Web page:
One of the moments that made me happiest as a school parent
was when my daughters' school initiated its lunch program. In fact, I was willing to sign on to (and pa extra for) the program when it was merely a twinkle in the principal's eye--an enthusiasm that placed me squarely in the minority of parents, apparently, as not enough parents agreed to the voluntary program that first year to make it viable, and we were all condemned to spend yet another year making lunches for our children that they wouldn't eat. Yes, I was the parent who didn't care what my children ate (or didn't eat) for lunch at school...as long as I wasn't the one who'd labored over it. I exaggerate slightly, of course--I had the great luxury of knowing that a wonderful group of parents and administrators would craft an admirable lunch program, one whose commitment to healthy foods I've written about before
with gentle (loving) mockery. And I obviously wouldn't be happy to see my kids on a diet
of defrosted fries and extruded meat products. But what did make me really, truly happy, if I'm being completely honest, was the prospect of liberation from the lunchbox conundrum.
If you've read anything I've written before (and if you haven't, scroll down to my menu for the past week), you know I'm no slouch on the kitchen. I can follow a recipe like nobody's business and, crazy as it sounds, cooking is actually what I do to relax. So it wasn't the labor of lunch that had me crying into my children's insulated lunchboxes, but rather the bizarre and extreme parameters within which I found myself working. No sandwiches. No condiments. No leftovers. No nuts. NO PEANUT BUTTER. Nothing that used to be hot but was now, six hours later, merely warm. Essentially, these rules--mostly created by my children--left me four items to choose between: yogurt, cold cuts, a raw fruit or vegetable, and crackers.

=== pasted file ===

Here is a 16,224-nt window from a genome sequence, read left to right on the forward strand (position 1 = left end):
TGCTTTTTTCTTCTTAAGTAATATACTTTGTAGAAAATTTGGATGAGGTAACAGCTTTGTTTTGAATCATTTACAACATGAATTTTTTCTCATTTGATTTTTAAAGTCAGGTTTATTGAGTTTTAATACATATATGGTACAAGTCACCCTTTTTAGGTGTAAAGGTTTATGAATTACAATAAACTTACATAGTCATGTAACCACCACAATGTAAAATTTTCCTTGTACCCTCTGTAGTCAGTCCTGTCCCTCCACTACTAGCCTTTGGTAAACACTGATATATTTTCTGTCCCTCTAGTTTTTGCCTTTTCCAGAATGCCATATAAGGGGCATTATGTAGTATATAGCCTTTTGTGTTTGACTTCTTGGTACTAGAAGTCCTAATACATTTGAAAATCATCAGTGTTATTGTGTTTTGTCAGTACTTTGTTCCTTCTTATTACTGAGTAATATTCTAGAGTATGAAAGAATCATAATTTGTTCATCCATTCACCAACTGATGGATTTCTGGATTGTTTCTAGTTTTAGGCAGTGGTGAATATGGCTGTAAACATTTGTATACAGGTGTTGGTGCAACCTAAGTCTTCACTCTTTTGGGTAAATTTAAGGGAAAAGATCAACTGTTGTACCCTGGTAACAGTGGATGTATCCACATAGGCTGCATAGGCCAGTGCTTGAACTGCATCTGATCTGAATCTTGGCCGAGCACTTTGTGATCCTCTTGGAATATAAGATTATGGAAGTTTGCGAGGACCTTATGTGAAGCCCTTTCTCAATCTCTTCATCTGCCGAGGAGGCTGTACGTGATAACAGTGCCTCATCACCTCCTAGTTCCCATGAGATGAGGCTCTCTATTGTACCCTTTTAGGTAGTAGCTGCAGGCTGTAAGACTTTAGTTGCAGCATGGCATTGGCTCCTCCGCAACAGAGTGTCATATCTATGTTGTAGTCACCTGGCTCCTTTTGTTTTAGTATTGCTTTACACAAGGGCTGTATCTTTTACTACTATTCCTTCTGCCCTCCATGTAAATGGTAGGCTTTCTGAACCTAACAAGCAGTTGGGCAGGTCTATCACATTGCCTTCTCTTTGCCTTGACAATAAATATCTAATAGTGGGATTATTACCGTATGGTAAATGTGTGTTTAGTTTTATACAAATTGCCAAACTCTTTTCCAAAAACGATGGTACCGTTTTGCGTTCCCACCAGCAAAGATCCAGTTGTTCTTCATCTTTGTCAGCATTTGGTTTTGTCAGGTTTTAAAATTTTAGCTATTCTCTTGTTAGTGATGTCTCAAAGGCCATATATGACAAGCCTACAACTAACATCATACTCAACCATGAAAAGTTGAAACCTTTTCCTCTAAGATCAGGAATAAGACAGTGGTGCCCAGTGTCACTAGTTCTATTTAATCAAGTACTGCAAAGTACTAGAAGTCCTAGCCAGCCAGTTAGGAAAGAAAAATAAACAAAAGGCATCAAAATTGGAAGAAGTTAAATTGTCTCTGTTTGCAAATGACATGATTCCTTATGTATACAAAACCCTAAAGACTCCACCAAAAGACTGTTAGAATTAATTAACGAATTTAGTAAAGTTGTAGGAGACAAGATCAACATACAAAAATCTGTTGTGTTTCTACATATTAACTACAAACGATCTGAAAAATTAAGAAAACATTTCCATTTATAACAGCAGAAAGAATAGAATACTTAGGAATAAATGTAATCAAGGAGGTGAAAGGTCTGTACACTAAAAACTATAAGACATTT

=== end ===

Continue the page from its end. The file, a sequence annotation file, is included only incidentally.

No wonder lunch came home uneaten about 30% of the time: if I had to eat from that limited list every single day, I would die of boredom. I know children like routine, but the lack of appeal of these lunch items was undeniable. Even the Crazy Mommy rants I tried valiantly to suppress, but which bubbled out about once a week, weren't motivation enough for my kids to eat: "Why didn't you eat anything? Why is this yogurt warm and unopened?? Of course you're starving!"
I took to bringing a fresh bagel with cream cheese to school pickup, as my children would fall upon me ravenously (forget about a bagel and cream cheese in the lunchbox, though: as my children will attest, it gets simultaneously hard and gummy after a few hours.)
I ascribed this strange repugnance for lunch foods to my own children's idiosyncrasies until a recent and revelatory conversation with two fellow parents at soccer. They shared that their children, too, follow strikingly similar rules about which foods are and are not acceptable lunchbox fodder. The father was as confused as I about when children stopped eating mayonnaise and related foods like tuna and egg salad. The mother revealed that her first-grade son will only eat chopped salads for lunch, so she finds herself at seven in the morning, blearily dicing chicken and rinsing chickpeas, per his specifications.
What on earth is going on here? I know there are kids (believe me, I hear about them) who will eat leftover kung pao or cold organic pizza or even sushi at school, but I am more struck by how many kids are like mine in their extreme lunchbox rules. How has lunchbox fare has shifted so drastically from when we were kids? The downfall of the sandwich and that related mystery, the collapse of condiments, is deeply confusing. When did children stop eating sandwiches? And is it the inexplicable rejection of condiments that led to this--after all, who really wants to eat a sandwich composed of a slice of turkey between two dry pieces of bread--or vice versa? It's a true mystery, and one I am only too happy to wash my hands of, now that my kids' lunch is out of sight and out of mind.
What I cooked this week: